Sad farewell

Her coffin was carried in by relatives.

The young Kuils River mother found murdered on a farm near Wellington earlier this month was hailed as a hero at her funeral service, at the weekend.

Chantell “China” Matthyssen, 21, went missing on Saturday June 23, after being offered a job as a wine packer on a farm in Wellington by a family friend and the man now accused of murdering her, Johan Williams.

Desperate for a job to provide for her three-year-old son, she left the little boy with her mother and caught a train to Wellington.

Her mother, Carol Petersen, grew suspicious when her daughter did not make contact with her, and Chantell’s stepfather, Jacques Peterson, drove to Wellington on Tuesday June 26 to look for her.

Her body was found under branches on Monday July 2, at 6pm, after her mother visited Wellington police station to report that her daughter’s purse and shoes had allegedly been found in Williams’s lounge.

Police say they arrested Williams on Monday July 2 after he confessed to killing Chantell.

The bodies of two more women have since been dug up in the Wellington area and police are investigating whether Williams is linked to those deaths.

Police spokeswoman Sergeant Noloyiso Rwexana said Williams had been charged with the murder of the 21-year-old mother and would appear in the Wellington Magistrate’s court on Friday July 13.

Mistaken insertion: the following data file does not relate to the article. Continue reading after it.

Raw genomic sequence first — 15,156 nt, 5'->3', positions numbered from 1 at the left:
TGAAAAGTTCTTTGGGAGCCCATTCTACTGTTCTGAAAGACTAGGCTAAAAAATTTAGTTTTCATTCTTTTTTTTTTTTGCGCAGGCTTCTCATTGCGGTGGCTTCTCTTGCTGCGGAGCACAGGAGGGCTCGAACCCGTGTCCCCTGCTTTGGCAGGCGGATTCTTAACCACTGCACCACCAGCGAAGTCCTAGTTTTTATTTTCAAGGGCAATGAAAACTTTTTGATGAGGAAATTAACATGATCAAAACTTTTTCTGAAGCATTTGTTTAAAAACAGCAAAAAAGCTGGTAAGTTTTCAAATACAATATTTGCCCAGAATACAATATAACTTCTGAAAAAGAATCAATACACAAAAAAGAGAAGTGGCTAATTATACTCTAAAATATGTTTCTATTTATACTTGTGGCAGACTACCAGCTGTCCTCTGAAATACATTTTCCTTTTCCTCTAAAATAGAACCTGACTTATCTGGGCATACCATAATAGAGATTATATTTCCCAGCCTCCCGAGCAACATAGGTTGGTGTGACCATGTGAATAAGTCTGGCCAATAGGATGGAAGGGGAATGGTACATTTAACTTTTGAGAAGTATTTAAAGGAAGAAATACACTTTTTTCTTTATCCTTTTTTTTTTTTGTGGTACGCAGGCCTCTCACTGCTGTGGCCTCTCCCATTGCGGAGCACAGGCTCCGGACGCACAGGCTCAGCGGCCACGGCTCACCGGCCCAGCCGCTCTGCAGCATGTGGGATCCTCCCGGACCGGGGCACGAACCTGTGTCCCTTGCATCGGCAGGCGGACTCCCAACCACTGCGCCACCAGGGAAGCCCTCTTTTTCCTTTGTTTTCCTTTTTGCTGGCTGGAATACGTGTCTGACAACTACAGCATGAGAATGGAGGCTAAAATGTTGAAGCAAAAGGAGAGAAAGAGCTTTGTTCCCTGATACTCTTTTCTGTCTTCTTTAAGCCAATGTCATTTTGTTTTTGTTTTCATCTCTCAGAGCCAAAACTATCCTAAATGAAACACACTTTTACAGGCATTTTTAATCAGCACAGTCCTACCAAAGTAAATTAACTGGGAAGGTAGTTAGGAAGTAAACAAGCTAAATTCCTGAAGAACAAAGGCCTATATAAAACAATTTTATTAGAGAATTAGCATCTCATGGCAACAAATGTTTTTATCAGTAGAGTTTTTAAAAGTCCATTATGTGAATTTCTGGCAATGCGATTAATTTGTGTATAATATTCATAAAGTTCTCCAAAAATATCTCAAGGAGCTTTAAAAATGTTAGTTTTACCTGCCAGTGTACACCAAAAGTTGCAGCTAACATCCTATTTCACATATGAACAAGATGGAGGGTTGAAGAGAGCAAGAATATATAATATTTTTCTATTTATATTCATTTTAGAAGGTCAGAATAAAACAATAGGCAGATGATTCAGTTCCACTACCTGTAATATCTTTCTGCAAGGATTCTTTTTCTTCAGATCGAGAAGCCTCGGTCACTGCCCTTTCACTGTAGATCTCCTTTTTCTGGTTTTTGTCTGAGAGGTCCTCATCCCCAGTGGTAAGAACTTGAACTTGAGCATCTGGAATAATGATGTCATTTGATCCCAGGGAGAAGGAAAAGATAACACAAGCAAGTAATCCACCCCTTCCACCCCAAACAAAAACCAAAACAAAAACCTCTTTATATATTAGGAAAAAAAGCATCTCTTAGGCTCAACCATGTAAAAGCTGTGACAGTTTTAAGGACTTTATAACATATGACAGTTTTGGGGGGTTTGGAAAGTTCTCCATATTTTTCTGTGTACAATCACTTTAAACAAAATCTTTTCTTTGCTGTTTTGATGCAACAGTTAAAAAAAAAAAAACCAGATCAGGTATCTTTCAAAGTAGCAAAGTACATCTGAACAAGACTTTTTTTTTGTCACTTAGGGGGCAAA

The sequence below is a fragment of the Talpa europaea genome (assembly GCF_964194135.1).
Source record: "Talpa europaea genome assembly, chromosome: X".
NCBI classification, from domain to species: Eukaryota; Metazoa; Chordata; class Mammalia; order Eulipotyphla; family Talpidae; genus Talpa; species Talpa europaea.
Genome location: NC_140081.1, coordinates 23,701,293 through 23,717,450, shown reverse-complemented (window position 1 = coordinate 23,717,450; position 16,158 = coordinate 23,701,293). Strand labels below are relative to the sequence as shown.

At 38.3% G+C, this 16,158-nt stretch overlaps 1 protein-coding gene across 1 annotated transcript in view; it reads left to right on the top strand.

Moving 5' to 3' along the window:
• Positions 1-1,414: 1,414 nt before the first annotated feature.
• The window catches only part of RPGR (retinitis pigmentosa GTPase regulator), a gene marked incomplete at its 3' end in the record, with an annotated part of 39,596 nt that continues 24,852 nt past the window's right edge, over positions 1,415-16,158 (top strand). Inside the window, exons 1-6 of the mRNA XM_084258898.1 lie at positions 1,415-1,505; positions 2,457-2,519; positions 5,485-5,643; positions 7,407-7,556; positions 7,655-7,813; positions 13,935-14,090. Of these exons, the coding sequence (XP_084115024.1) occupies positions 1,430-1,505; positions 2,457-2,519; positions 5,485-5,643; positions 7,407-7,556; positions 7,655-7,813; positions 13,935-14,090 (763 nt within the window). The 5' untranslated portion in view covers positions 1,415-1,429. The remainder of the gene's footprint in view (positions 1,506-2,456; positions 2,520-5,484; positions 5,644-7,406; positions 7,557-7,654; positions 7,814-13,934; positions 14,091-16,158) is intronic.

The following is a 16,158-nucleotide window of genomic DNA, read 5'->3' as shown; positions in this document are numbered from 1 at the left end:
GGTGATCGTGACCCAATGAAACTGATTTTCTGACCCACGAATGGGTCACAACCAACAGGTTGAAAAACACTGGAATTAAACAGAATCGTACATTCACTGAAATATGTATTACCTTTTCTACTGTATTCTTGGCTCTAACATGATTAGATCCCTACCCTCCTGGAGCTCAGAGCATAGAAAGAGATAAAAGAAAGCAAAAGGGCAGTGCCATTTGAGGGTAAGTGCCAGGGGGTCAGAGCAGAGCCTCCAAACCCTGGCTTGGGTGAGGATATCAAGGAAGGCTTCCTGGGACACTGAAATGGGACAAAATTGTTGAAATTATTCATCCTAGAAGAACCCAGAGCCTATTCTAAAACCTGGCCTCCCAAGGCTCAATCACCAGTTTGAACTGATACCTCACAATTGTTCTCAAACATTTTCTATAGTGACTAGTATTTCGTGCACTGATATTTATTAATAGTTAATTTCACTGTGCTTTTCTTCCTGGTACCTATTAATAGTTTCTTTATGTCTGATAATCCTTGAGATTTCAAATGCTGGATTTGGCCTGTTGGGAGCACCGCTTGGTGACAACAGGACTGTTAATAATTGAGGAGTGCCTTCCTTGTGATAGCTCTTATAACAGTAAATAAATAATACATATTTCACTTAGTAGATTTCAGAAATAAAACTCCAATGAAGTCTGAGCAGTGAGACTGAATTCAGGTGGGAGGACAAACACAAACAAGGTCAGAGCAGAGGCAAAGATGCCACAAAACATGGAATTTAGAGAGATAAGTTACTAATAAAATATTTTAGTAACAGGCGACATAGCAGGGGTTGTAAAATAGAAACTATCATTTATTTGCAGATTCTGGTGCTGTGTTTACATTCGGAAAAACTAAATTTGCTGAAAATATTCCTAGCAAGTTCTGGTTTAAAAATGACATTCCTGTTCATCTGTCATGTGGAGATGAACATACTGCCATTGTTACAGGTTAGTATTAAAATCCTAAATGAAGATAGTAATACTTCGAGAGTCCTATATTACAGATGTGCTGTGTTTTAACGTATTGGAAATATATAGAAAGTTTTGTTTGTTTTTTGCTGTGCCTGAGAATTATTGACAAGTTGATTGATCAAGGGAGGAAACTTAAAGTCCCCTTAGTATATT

More than 400 people filled the seats in the Kalkfontein Primary School hall in Kuils River on Saturday to say their final goodbyes to Chantell.

Not a dry eye could be seen as her male relatives carried her caramel-coloured coffin into the church. Pastor Jennifer Visser led the service.

“This might be a bad thing to say or it could be hurtful, but God has a plan and a purpose. Chantell’s death has made her a hero because there are now other women’s bodies who have been found in the same area and their families have finally found closure,” she said.

Many wept as a slide show depicted moments from Chantell’s life, and some laughed through the tears at pictures of her as a girl, posing like a model.

Her mother broke down and was escorted out of the church by people who comforted her.

Nicol Booysen, Chantell’s cousin, delivered the eulogy but was unable to speak for long before being overcome by grief.

“She had a smile that could brighten up your day,” he said.

Community activist Dawn Roode said she agreed that “Chantell has left this earth being a hero”, and described Chantell as a “very bubbly and well organised person”.

“Chantell was well known to the community as China because of her Chinese eyes. She was the centre of joy, she lit up a room with her smile.

“She would find a way to make you smile, and this is why her friends cannot come to terms with it,” she said.

After the service, Chantell’s coffin was carried out of the school hall and placed in the hearse to be carried off for a private cremation.

“Goodbye, my kind,” her mom said, hysterically pulling
at her hair; other members of the family were inconsolable as she spoke.

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